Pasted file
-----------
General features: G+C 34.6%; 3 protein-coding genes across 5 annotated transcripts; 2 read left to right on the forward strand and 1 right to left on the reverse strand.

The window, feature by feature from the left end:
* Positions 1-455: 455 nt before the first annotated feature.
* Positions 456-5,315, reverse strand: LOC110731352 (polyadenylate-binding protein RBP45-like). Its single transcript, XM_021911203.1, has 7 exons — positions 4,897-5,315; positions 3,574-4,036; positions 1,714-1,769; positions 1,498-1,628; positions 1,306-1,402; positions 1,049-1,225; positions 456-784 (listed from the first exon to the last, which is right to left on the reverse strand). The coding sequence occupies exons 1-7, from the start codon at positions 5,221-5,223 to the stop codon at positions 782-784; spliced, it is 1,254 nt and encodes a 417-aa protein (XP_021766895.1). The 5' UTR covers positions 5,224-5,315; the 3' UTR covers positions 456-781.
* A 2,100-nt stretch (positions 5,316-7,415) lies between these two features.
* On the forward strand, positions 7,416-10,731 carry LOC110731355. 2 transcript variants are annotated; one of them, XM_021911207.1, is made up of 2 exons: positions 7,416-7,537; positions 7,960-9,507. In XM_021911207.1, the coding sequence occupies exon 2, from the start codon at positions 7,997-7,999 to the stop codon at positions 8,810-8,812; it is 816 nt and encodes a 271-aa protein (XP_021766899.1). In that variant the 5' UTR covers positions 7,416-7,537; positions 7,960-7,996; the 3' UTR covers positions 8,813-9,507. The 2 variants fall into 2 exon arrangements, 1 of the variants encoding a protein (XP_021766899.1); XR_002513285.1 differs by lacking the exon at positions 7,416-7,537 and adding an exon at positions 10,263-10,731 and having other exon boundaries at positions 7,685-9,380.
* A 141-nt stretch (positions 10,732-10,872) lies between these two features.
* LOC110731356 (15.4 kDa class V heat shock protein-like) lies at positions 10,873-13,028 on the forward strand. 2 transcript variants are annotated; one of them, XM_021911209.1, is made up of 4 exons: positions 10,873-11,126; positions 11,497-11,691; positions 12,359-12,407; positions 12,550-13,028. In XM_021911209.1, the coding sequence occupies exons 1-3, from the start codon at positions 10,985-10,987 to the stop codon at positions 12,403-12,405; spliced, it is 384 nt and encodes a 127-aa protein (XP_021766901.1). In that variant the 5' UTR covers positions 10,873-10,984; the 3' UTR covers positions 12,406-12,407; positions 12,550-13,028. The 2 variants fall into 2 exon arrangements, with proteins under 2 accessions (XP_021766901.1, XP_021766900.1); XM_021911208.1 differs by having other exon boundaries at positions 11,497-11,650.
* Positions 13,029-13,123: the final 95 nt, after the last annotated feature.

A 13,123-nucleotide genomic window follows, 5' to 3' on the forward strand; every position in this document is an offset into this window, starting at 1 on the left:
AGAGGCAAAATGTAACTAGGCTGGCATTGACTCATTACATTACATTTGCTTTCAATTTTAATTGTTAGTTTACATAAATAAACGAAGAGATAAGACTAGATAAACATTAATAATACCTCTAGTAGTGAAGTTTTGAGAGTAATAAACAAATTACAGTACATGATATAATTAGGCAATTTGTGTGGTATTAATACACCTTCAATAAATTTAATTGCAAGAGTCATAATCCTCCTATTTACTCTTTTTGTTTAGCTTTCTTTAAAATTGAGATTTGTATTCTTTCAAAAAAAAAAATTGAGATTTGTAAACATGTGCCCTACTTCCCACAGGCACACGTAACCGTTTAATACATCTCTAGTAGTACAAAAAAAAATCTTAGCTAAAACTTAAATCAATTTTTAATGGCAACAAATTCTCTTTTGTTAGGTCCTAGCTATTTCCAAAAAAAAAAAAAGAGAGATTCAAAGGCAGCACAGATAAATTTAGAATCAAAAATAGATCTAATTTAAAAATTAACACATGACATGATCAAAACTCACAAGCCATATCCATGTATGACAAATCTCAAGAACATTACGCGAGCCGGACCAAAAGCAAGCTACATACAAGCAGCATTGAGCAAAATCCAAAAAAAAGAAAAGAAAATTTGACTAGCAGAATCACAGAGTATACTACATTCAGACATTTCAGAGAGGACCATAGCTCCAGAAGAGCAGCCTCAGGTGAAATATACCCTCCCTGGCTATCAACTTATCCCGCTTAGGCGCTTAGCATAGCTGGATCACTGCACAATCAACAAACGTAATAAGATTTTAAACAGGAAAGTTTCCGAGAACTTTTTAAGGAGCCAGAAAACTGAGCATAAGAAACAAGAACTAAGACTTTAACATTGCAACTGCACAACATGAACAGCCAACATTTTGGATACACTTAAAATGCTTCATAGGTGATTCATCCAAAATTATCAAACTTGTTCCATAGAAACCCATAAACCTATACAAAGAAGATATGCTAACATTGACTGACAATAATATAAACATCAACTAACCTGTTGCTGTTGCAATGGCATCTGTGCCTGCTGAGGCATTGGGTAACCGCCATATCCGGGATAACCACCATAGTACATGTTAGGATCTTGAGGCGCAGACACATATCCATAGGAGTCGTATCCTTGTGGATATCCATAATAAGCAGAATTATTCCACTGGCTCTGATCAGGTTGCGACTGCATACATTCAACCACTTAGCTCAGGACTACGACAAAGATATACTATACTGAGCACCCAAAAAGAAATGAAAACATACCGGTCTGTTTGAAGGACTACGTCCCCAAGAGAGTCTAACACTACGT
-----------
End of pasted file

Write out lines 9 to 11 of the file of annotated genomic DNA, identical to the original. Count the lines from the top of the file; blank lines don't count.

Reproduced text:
* Positions 13,029-13,123: the final 95 nt, after the last annotated feature.

A 13,123-nucleotide genomic window follows, 5' to 3' on the forward strand; every position in this document is an offset into this window, starting at 1 on the left:
AGAGGCAAAATGTAACTAGGCTGGCATTGACTCATTACATTACATTTGCTTTCAATTTTAATTGTTAGTTTACATAAATAAACGAAGAGATAAGACTAGATAAACATTAATAATACCTCTAGTAGTGAAGTTTTGAGAGTAATAAACAAATTACAGTACATGATATAATTAGGCAATTTGTGTGGTATTAATACACCTTCAATAAATTTAATTGCAAGAGTCATAATCCTCCTATTTACTCTTTTTGTTTAGCTTTCTTTAAAATTGAGATTTGTATTCTTTCAAAAAAAAAAATTGAGATTTGTAAACATGTGCCCTACTTCCCACAGGCACACGTAACCGTTTAATACATCTCTAGTAGTACAAAAAAAAATCTTAGCTAAAACTTAAATCAATTTTTAATGGCAACAAATTCTCTTTTGTTAGGTCCTAGCTATTTCCAAAAAAAAAAAAAGAGAGATTCAAAGGCAGCACAGATAAATTTAGAATCAAAAATAGATCTAATTTAAAAATTAACACATGACATGATCAAAACTCACAAGCCATATCCATGTATGACAAATCTCAAGAACATTACGCGAGCCGGACCAAAAGCAAGCTACATACAAGCAGCATTGAGCAAAATCCAAAAAAAAGAAAAGAAAATTTGACTAGCAGAATCACAGAGTATACTACATTCAGACATTTCAGAGAGGACCATAGCTCCAGAAGAGCAGCCTCAGGTGAAATATACCCTCCCTGGCTATCAACTTATCCCGCTTAGGCGCTTAGCATAGCTGGATCACTGCACAATCAACAAACGTAATAAGATTTTAAACAGGAAAGTTTCCGAGAACTTTTTAAGGAGCCAGAAAACTGAGCATAAGAAACAAGAACTAAGACTTTAACATTGCAACTGCACAACATGAACAGCCAACATTTTGGATACACTTAAAATGCTTCATAGGTGATTCATCCAAAATTATCAAACTTGTTCCATAGAAACCCATAAACCTATACAAAGAAGATATGCTAACATTGACTGACAATAATATAAACATCAACTAACCTGTTGCTGTTGCAATGGCATCTGTGCCTGCTGAGGCATTGGGTAACCGCCATATCCGGGATAACCACCATAGTACATGTTAGGATCTTGAGGCGCAGACACATATCCATAGGAGTCGTATCCTTGTGGATATCCATAATAAGCAGAATTATTCCACTGGCTCTGATCAGGTTGCGACTGCATACATTCAACCACTTAGCTCAGGACTACGACAAAGATATACTATACTGAGCACCCAAAAAGAAATGAAAACATACCGGTCTGTTTGAAGGACTACGTCCCCAAGAGAGTCTAACACTACGT